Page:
I finished watching “Prisoners” about 20 minutes ago.
If you haven’t seen the film then stop reading. Go watch it.
Films are often a shared experience.
When the movie ends, we usually have a chance to discuss it with somebody next to us.
How often do we take advantage of that opportunity?
Film works on us at a unconscious level. In order to talk about what we’ve just experienced, we would need to engage with our unconscious. “That’s pretty scary,” you say. “I just wanted to be entertained for a couple of hours.”
“How do you even do it,” you ask. “I mean, it’s your unconscious because it’s not conscious. So engaging with your unconscious is kind of… an impossibility?”
After the movie, my girlfriend and I had a lot of questions. “So, who was this guy? What did he have to do with it?” “Why was there this scene?” “What about that shot?” We wanted to work out some of the story stuff we didn’t get, and we needed the other’s help. We were figuring it out. There was a lot there to turn over.
Some questions we were able to answer, others we agreed to let live in the unknown.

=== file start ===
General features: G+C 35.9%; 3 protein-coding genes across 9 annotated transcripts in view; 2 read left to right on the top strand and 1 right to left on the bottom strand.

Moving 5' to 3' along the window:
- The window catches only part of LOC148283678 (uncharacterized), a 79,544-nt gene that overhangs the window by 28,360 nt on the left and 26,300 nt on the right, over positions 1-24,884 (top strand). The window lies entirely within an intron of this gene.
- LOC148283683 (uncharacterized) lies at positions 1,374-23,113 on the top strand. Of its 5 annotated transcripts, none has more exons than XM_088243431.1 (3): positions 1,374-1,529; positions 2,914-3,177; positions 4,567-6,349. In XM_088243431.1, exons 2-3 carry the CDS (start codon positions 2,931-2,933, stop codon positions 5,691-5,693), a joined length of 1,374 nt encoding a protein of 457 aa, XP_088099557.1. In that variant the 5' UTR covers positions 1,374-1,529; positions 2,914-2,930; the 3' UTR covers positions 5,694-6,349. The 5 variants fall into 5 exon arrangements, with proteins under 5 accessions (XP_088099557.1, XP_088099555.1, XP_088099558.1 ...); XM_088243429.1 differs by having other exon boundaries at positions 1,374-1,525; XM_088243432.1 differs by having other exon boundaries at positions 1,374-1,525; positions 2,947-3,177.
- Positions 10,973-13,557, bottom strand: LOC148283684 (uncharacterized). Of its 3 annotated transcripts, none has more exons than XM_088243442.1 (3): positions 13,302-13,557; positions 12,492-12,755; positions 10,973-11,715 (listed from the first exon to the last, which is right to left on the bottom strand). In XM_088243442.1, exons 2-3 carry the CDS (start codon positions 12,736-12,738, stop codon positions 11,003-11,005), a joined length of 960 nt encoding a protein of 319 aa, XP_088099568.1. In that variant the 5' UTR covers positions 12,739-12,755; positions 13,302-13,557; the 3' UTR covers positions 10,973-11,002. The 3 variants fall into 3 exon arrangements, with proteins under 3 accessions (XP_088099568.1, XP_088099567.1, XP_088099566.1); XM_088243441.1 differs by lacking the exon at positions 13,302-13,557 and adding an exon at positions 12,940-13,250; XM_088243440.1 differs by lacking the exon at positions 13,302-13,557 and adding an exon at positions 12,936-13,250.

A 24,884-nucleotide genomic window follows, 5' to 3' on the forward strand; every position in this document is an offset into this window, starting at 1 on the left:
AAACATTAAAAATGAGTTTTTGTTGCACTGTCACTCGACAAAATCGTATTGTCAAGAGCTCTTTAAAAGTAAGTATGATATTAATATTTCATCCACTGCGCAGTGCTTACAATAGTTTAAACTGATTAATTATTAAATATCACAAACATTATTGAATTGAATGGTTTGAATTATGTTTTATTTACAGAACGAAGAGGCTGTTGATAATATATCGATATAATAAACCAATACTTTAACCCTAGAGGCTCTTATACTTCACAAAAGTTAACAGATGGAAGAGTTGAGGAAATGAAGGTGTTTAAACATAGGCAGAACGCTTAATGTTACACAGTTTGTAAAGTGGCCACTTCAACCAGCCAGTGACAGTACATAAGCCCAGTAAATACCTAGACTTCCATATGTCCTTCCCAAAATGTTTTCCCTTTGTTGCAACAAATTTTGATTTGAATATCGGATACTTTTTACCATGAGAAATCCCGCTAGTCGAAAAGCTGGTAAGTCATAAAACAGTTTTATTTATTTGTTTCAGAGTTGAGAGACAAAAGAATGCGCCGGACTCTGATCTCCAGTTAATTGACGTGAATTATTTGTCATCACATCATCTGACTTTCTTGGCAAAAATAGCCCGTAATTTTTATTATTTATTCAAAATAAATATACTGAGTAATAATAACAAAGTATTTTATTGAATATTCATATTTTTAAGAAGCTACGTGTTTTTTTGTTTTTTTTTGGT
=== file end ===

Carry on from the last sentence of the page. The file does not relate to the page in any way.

This film definitely offers more in terms of character development and emotional engagement than your typical whodunit. It exercises other parts of you besides your brain.
The setting, characters, plot, cinematography, editing, sound design were interesting enough to keep me emotionally invested.
Remember all these things that work their way into a film, in every shot, in every frame.
There was one shot, without any characters, very early in the film that stood out to me, and still does.
At first I thought it was a hint. To the best that I can figure, it wasn’t. But that shot, it hooked me. It was so interesting and it didn’t feel out of place. As we continued to discuss the film, we answered many of our questions, but this single shot continued to bother me. I said so, aloud to my girlfriend.
“That shot still bothers me.”
Thankfully I have the Internet, and I love the Internet tonight. It gave me more than I deserve or expected on the subject of this 3-5 seconds of a four year old film. Apparently Indiewire named this shot and picked it as “the shot of the year” for 2013 and the director of the film discussed it here.
The only thing I will add to that is this.
The only instruction the scriptwriter apparently gave for the director for this shot.